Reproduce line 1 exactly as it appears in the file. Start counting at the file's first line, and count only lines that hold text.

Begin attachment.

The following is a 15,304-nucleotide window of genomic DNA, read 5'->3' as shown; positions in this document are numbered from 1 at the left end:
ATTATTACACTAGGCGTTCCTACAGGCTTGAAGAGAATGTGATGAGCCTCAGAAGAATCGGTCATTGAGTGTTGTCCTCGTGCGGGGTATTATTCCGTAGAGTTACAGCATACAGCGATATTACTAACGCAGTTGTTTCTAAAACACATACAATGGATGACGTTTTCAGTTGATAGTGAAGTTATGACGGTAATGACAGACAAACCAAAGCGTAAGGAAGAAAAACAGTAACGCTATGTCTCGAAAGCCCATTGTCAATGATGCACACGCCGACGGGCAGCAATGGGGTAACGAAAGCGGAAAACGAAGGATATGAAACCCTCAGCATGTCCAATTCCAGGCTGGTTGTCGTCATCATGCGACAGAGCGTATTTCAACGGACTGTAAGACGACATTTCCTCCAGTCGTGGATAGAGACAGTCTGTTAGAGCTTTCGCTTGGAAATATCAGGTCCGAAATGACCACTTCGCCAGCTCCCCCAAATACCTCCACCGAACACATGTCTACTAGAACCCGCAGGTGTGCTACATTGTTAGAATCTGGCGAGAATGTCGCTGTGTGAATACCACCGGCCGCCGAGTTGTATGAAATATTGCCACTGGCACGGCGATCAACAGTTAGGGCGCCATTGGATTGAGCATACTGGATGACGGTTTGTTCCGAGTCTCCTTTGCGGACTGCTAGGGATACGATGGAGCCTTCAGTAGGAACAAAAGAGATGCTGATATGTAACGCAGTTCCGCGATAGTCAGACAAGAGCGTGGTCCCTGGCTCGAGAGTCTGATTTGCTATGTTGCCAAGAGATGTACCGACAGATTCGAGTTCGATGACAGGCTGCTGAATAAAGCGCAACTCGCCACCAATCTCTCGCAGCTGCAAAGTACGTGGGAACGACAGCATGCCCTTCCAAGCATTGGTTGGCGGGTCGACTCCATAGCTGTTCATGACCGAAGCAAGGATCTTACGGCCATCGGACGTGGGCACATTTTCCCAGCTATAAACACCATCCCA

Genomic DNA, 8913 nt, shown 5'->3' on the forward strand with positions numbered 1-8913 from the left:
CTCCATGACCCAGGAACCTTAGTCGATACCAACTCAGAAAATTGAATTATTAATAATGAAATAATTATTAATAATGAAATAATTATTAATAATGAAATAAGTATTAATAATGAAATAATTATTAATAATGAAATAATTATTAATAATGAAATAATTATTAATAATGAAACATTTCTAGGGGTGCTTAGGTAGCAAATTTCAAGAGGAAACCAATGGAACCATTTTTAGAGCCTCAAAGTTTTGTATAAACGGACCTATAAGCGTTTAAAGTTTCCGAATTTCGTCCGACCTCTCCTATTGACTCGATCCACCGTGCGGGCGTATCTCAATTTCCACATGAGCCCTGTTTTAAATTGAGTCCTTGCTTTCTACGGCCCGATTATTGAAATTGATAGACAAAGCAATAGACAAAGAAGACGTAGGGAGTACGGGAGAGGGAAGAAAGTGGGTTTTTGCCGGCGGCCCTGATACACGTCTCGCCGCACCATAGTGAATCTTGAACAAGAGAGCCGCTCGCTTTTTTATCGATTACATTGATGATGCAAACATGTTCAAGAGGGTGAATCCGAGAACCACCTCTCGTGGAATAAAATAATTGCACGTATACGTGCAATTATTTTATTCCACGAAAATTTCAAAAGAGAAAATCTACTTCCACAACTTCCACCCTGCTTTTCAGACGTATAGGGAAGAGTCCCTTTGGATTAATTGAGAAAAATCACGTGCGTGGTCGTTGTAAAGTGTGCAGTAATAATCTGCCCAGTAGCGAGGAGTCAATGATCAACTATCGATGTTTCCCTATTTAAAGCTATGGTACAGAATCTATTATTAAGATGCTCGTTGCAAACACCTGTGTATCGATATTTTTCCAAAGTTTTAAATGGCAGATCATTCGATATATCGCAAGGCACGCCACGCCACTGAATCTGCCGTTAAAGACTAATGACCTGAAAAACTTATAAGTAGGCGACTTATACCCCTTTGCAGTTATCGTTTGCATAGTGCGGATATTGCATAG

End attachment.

The following is a 15,304-nucleotide window of genomic DNA, read 5'->3' as shown; positions in this document are numbered from 1 at the left end: